OLYMPIA, Wash. – H.B. 1157 would allow motorcyclists to split lanes, as long as the rider travels no more than 10 mph faster than surrounding traffic and no faster than 35 mph. This bill, introduced by state Rep. Drew MacEwen (R-Union), also creates a new traffic infraction for drivers who intentionally impede lane-splitting riders.
BRISTOL, Pa. – MV Agusta is relaunching its American marketing efforts, with its MV Agusta USA brand being led by Urban Motor Group. The companies announced the new dedicated business unit will be managed directly by CEO Joseph Elasmar. The company says the new management team will “focus on building brand awareness and quality customer service by harnessing the wealth of experience, a robust business model, passion in motorcycles and an extrinsic perspective that has earned Urban Motor Imports the reputation of being the key distributor for a number of motorcycle brands including MV Agusta.” The company has unveiled new models for 2017 and plans to add an office in California in addition to updating its dealer network.
SPIRIT LAKE, Iowa – Polaris Industries is halting production of its Victory motorcycle brand, which has been produced in the Iowa Great Lakes Region since 1998. Polaris spokesperson Megan Kathman said there will be some job losses in Spirit Lake as a result of the Victory shutdown but declined to say how many positions would be lost. The Spirit Lake plant will continue to make Indian brand motorcycles. Polaris plans to focus future efforts on the Indian brand and the three-wheeled Slingshot. Polaris Chairman and CEO Scott Wine said in a press release that Indian has more potential to grow than the Victory brand.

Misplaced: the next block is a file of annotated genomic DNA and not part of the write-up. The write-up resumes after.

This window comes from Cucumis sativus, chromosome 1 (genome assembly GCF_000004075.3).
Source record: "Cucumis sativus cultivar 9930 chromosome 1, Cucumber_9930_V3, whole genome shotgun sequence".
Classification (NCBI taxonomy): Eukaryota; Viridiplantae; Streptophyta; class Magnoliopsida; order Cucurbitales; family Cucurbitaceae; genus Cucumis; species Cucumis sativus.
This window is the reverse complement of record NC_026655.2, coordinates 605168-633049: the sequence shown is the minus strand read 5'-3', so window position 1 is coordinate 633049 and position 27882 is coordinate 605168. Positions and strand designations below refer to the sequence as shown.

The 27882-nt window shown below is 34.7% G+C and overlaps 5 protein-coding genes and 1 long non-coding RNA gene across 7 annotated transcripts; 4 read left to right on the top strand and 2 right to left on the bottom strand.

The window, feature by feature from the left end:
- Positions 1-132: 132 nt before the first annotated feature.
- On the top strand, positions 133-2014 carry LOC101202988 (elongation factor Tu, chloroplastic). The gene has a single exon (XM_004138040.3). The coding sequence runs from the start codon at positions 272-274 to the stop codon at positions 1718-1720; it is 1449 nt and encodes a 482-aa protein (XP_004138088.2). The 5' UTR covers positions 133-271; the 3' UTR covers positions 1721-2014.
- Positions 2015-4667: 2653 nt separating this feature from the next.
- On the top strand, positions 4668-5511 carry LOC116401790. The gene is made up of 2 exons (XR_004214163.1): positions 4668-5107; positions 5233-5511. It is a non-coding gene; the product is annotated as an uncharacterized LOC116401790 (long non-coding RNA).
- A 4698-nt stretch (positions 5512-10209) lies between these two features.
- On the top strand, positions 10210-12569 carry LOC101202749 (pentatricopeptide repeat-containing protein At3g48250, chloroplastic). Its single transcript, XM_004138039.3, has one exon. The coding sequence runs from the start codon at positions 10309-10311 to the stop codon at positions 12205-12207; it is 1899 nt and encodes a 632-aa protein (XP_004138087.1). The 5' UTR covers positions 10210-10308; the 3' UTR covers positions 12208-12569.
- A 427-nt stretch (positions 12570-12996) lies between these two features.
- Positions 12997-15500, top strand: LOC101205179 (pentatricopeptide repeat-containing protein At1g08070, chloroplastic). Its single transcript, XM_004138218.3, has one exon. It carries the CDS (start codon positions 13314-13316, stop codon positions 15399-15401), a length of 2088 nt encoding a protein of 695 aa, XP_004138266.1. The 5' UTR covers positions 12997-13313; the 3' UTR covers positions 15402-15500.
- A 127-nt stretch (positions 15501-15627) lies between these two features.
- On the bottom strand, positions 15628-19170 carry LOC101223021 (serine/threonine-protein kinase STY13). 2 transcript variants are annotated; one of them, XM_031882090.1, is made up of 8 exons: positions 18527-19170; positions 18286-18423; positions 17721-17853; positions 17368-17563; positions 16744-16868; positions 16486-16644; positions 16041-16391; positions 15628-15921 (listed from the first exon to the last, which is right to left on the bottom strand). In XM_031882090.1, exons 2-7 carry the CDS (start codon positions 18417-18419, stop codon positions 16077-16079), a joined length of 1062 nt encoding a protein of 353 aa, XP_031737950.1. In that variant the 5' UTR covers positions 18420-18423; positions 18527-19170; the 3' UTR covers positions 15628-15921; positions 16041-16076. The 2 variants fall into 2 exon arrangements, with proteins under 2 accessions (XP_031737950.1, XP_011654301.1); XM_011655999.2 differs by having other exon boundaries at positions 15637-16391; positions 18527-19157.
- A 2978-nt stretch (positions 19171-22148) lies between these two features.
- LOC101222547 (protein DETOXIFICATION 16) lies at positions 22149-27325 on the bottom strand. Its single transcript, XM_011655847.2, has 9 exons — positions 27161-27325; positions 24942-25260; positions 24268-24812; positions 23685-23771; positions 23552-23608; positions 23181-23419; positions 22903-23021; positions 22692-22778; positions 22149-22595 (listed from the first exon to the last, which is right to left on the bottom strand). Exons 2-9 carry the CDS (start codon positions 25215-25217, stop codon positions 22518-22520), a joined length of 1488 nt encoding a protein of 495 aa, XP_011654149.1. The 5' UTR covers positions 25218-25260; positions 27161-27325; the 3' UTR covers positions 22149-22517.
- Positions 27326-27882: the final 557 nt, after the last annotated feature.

TOKYO – Honda has developed a concept motorcycle that keeps itself upright at a stop and during low-speed maneuvers. Using Honda Riding Assist technology, the system increases fork angle and disconnects the front forks from the handlebars. Sensors and software take over control of the bike to keep it balanced. At the company's presentation at the Consumer Electronics Show in Las Vegas, Honda demonstrated Riding Assist by having a motorcycle slowly wheel itself onstage. No plans have been announced to include the Riding Assist technology in production motorcycles.
GENEVA, Switzerland – Steve Aeschlimann has been named CEO of the Fédération Internationale de Motocyclisme (International Motorcycling Federation), succeeding Ignacio Verneda. Aeschlimann, 45, joined the FIM as a member of the senior management in February 2011. Since then, he has occupied the role of executive director of operations, supervising several commissions and the FIM’s institutional services.
PICKERINGTON, Ohio – The AMA recognized its greatest champions and hardest-working organizers from the 2016 season on Jan. 21 during the AMA Championship Banquet at the Hilton Downtown Columbus in Columbus, Ohio. More than 500 racers and supporters watched as the AMA presented awards to the top three finishers in national and regional competition, and announced the winners of the prestigious AMA Racer of the Year Awards. Jos Driessen of the FIM also presented AMA President and CEO Rob Dingman and AMA Board of Directors Chair Maggie McNally-Bradshaw with the 2016 FIM Women in Motorcycling Award for the AMA Get Women Riding Campaign.